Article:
Innovative ‘Studies in Medicine’ course will be offered online to all UC students

Developed by UC Santa Cruz biology professor Grant Hartzog and local physician Dr. Greg Gates, the popular course examines the field of medicine through a historical and philosophical lens

Greg Gates & Grant Hartzog
Dr. Greg Gates (left) and Prof. Grant Hartzog co-teach the 'Studies in Medicine' course.

Three years ago, UCSC biologist Grant Hartzog and local physician Dr. Greg Gates launched a new course at UC Santa Cruz titled “Studies in Medicine: Its Art, History, Science, and Philosophy,” an interdisciplinary general inquiry course designed for both science majors and non-majors to dip their intellectual toes into the vast ocean of the modern healthcare marketplace.

Now, thanks to a grant from UC's Innovative Learning Technology Initiative (ILTI), Hartzog is working to take the popular course online and make it available to all UC students in spring 2019.

A professor of molecular, cell, and developmental biology, Hartzog said he strives to teach his students to be critical thinkers. “I want them to reflect, ‘How, as a non-expert, do I critically evaluate what I’m told about healthcare? How do I assess whether the information that is being advertised to me is reliable?’” he said.

Hartzog worked with Gates, a retired emergency room physician, to design the "Studies in Medicine" course. The two co-teach each session of the class, with Gates sharing an insider’s perspective on how physicians gather information and solve problems and what patients can reasonably expect to get from the world of Western medicine. According to Hartzog, Gates wants to create a more educated populace and help students discern the difference between real medicine and quackery.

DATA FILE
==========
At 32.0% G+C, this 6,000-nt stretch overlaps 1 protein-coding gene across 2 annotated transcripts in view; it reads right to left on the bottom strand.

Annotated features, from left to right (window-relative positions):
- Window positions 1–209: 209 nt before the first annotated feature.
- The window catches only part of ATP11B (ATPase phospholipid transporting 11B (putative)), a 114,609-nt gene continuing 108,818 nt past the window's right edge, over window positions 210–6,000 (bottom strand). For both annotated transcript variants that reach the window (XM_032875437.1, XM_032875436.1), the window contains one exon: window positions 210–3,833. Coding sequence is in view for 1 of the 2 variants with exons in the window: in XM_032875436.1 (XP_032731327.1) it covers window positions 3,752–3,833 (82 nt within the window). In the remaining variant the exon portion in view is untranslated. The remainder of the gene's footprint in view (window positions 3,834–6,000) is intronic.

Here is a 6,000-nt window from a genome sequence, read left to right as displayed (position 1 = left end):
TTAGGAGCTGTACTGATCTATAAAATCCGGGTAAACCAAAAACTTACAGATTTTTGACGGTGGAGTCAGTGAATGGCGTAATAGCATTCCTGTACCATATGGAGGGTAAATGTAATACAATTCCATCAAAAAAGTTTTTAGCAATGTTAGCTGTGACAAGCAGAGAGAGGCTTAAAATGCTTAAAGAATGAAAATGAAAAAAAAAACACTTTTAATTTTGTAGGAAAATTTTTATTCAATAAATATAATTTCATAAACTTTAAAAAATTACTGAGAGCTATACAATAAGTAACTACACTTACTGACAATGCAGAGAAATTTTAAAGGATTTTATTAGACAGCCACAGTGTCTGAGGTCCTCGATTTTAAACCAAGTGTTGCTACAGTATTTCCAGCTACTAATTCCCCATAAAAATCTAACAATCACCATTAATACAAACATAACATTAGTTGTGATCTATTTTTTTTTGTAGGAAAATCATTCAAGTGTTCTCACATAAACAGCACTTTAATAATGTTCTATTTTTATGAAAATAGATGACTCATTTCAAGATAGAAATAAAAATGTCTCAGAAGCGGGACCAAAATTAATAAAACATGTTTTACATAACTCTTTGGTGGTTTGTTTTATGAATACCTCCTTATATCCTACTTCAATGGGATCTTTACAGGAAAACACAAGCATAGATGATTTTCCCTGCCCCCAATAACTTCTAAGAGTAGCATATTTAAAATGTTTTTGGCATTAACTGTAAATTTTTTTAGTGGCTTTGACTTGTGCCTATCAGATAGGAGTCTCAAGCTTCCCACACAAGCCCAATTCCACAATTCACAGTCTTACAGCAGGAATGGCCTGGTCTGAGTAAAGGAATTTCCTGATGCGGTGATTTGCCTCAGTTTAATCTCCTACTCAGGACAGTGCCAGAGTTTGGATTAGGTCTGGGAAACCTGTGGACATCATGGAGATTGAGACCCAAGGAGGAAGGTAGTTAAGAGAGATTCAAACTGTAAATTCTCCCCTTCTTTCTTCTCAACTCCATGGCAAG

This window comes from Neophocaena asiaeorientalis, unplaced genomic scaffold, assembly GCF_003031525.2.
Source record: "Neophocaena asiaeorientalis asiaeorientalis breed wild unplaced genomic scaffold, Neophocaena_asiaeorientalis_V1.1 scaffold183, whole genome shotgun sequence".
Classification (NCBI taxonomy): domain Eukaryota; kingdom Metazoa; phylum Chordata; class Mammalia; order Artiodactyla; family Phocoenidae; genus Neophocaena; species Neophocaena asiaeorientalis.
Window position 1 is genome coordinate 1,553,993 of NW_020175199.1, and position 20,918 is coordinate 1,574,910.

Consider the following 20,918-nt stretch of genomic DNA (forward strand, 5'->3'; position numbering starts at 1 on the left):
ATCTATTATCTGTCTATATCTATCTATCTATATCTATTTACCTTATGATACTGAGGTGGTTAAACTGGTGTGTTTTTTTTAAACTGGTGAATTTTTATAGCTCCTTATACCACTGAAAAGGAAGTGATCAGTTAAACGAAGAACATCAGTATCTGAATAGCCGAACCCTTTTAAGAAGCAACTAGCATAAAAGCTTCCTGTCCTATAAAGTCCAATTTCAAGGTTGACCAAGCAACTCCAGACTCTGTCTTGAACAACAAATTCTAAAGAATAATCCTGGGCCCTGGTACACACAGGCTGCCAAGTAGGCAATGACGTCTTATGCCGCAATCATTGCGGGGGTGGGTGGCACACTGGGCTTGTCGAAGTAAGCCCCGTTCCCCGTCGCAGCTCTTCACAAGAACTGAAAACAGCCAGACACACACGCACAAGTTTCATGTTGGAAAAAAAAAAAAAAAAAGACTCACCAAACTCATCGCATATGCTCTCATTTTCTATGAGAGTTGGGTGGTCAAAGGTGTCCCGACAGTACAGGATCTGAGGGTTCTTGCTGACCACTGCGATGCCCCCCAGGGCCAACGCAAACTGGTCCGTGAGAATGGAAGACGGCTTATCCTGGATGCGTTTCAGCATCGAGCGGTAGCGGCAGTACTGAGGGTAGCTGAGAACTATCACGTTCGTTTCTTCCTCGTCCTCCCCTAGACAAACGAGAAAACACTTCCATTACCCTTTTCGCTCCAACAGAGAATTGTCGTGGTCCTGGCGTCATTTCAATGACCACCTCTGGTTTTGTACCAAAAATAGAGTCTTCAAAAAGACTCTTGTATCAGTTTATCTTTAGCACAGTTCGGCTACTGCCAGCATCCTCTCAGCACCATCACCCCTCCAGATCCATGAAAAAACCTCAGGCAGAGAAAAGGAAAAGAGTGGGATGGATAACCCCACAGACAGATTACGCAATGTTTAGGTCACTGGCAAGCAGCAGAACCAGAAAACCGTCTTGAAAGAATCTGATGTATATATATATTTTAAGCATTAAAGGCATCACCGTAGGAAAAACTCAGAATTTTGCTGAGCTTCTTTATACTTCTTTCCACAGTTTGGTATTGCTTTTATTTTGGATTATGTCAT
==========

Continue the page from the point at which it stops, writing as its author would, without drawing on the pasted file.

“What’s more, we want to teach these students about how they can, as patients, help their healthcare providers do a better job,” Hartzog said.

Along the way, Gates and Hartzog lead students through discussions about the history of medicine—both Western and other traditions like Chinese and Indian medicine—and the development of modern medical technology. Students delve into the emotional and psychological issues that cloud medical treatments, the role of placebos, and ethical considerations in a multicultural healthcare workplace. In their quest to evaluate the evolution of modern medicine, they read everything from Siddhartha Mukherjee’s Pulitzer-Prize-winning The Emperor of all Maladies to Thucydides’s account of the Peloponnesian Wars.

Fully online version

Soon, students at other UC campuses will be able to join in Gates and Hartzog’s cerebral smorgasbord. The ILTI grant provides funding to shoot videos and develop a fully online version of the course. “We’ve committed to teaching the course fully online five times in next five years,” Hartzog said.

This isn’t the first UC Santa Cruz course to be offered system-wide. Others include online calculus courses, a water policy course, and "Geology of the National Parks."

“The final frontier is taking this class online,” Hartzog said. “This was always Gates’s original vision for the course—for it to become something of value for people across the state, not just in Santa Cruz.”

Hartzog said he knows the coming year will be filled with challenges as he and Gates work to adapt the course and its curriculum for a life online. “It’s difficult to manage that transition from having a live audience to having a remote one,” he said. “How do we keep them engaged and provide a vital learning experience for them? It’s something that keeps me up at night right now.”

Hartzog and Gates are teaching the course this quarter in the new Active Learning Classroom in the Science & Engineering Library. With 96 students enrolled, it is the biggest class yet. The course draws students from nearly every academic discipline—not only pre-med majors, but also students from the arts, social sciences, and the humanities. Hartzog thinks this diversity adds to the depth and breadth of class discussion.

“Students are exposed to a wider range of opinions, viewpoints, and experiences than when they are in courses required for their majors,” he said. “I’ve been teaching for 20 years, and this is one of the most rewarding and most popular courses I have taught.”